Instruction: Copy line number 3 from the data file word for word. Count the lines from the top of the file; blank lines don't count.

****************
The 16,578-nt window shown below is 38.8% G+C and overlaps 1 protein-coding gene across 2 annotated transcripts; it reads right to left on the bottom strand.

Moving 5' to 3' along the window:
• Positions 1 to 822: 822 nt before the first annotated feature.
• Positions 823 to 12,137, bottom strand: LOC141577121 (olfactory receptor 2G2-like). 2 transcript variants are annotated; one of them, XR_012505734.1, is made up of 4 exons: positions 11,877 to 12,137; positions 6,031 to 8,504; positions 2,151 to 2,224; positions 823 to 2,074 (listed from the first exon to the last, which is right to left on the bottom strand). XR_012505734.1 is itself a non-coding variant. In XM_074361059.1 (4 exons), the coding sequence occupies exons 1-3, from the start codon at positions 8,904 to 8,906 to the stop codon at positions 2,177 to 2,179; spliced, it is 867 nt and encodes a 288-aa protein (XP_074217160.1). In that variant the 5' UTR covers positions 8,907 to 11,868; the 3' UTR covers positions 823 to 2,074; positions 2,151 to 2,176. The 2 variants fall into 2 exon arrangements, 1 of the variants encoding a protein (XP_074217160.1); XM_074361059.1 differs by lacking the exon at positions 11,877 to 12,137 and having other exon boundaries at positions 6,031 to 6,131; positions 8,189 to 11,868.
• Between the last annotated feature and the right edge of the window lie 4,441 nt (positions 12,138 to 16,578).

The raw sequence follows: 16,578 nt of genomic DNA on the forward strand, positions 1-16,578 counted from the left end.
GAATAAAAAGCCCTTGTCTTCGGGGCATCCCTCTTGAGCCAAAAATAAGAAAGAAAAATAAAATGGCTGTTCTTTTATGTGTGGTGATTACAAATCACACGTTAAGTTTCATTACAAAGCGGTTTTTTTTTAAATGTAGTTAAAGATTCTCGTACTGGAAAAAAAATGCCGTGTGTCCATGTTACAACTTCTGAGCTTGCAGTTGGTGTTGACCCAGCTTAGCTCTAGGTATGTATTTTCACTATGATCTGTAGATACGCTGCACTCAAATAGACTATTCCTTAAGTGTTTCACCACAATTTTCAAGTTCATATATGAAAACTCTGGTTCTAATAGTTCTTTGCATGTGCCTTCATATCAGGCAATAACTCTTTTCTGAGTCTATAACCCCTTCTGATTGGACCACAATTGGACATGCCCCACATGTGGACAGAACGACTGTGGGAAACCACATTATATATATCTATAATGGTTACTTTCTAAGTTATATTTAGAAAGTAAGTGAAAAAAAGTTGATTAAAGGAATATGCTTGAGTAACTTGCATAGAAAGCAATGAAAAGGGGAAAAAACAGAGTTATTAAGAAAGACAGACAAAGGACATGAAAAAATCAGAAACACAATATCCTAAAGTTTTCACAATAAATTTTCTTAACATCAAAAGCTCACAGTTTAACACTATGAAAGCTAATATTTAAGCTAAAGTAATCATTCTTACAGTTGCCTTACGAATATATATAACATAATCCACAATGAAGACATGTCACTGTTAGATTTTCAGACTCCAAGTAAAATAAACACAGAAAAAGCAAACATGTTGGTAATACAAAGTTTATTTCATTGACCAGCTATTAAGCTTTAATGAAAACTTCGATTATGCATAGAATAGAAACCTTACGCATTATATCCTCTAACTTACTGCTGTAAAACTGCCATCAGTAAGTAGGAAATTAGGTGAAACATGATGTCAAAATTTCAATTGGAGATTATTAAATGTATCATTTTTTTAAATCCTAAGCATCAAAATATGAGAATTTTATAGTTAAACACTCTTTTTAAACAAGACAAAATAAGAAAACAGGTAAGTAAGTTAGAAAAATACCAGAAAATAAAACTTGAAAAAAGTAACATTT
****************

• Positions 1 to 822: 822 nt before the first annotated feature.